This post is intentionally left, by the way, with the title surrounded by blackness.
Following up writing one’s first novel is not easy.
One is conscious of needing to avoid the terrible pitfall of repeating oneself, and simultaneously of the temptation to visit again the elements of what was successful the first time. Of course, the ideal solution would be to forget that you had ever written anything whatsoever, so as to come at it like a leap into fresh snow. But that is tough. There is the indignant thought burning at the back of your mind that you did do it before and therefore must be able to do it again.
For a while there, with book two, this threw me: it dumped me in a place where the right words were not raining down on the page with anything like the intensity they did during the evolution of Roebuck. Some would call this writer’s block and these shouldn’t be words writers are afraid to write: from time to time this is a thing that will threaten to jinx the most prolific of us. One has to fight through such times; keep treading water until the prose flows again. That is our professional duty as people who ply a trade out of writing words, just like long-distance runners fight and overcome pain barriers on the way to completing marathons.
For me, with my latest foray into fiction, rediscovering that flow came about in a strange way: through having as one of my main characters a writer who, indeed, suffers from writer’s block. In fact, writer’s block manifests as a central theme in the novel: the frustrations of having it, the jealousy and anger (and worse!) that can occur as a result. Tackling head-on what I’d dealt with in real life, mapping out every aspect of what can/could happen when a writer is deprived of his inspiration and drive and taking this to its most far-reaching scenarios, enabled me to enter a fresh new zone with my own work. This was possibly because I created a space to channel my own recent negative experiences as a writer directly into a key strength: I had gone through, in actuality, a version of what my character was undergoing, and this rendered my character’s voice all the more potent, more convincing.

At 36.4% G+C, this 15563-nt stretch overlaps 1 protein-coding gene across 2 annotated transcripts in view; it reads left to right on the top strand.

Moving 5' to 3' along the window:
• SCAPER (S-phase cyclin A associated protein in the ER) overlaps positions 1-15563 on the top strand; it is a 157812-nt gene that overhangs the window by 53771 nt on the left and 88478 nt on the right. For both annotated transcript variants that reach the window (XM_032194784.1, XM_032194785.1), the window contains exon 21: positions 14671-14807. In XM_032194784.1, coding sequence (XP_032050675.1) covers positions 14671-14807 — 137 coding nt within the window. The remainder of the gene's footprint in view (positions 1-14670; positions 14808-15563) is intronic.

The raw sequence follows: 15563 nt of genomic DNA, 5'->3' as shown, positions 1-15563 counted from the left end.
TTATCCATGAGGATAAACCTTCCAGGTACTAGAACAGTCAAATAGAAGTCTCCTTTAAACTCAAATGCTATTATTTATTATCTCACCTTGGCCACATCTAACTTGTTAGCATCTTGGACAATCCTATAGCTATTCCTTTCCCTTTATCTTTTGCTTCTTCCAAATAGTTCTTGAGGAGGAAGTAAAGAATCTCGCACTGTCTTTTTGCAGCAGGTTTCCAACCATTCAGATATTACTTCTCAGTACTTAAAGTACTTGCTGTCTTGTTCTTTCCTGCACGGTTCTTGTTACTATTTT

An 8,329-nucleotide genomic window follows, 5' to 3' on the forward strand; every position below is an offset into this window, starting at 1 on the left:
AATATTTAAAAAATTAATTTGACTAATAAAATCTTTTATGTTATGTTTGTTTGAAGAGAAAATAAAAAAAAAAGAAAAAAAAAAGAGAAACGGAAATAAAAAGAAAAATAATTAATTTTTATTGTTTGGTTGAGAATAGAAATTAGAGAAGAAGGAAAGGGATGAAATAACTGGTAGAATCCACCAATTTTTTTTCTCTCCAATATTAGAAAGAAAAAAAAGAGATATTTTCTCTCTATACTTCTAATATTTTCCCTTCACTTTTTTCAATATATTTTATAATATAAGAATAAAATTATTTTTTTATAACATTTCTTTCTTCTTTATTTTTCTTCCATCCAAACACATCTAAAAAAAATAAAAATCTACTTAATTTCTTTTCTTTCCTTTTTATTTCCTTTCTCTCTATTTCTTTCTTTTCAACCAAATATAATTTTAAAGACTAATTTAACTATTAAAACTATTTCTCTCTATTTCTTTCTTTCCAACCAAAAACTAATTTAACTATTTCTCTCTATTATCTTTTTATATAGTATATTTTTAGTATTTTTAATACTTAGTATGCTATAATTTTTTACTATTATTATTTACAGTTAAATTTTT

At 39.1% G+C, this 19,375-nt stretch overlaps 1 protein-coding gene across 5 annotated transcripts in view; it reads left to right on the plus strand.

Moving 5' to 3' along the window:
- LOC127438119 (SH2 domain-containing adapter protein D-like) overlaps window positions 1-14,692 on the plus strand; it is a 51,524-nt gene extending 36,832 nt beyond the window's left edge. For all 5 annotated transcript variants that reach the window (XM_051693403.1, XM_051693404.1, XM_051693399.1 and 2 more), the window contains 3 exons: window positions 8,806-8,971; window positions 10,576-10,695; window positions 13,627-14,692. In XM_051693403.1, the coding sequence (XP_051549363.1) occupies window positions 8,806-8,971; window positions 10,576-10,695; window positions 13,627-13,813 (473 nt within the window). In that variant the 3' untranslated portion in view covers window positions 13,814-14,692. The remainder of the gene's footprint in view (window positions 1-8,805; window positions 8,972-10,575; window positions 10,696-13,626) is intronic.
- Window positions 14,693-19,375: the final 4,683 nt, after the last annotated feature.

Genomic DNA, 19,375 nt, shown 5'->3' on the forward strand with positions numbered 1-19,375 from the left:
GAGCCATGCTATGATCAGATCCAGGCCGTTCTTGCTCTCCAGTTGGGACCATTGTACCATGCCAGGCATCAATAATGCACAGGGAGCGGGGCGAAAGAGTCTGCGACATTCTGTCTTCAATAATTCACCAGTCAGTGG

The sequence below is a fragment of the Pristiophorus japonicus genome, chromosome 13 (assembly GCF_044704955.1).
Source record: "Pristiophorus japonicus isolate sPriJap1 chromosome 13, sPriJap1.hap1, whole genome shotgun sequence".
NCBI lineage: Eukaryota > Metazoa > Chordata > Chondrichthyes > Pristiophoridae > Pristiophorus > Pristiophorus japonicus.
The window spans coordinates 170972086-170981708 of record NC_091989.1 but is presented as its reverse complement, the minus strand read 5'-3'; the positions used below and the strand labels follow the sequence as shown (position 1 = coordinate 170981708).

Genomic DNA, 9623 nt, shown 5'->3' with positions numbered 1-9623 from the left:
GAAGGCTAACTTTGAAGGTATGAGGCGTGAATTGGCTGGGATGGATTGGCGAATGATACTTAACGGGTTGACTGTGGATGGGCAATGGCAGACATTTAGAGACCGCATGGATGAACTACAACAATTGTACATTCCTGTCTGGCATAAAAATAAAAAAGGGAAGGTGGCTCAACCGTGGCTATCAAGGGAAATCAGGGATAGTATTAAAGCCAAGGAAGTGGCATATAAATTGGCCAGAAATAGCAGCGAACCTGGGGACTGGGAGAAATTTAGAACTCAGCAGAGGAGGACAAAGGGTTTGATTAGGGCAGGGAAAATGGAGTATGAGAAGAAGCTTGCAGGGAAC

With writing, a bad thing, if you seize it and wrestle with it long enough, can become a good thing. Because a good thing, in novel writing, is a thing that is believable for the reader. One that strikes a chord with them. And maybe even one that makes them cast a glance over their shoulder and shudder, slightly. Comfort zones are fine, when you’re reading. But being transported outside them is brutal, chilling, and pummelling you out of the security of your armchair into raw emotion.
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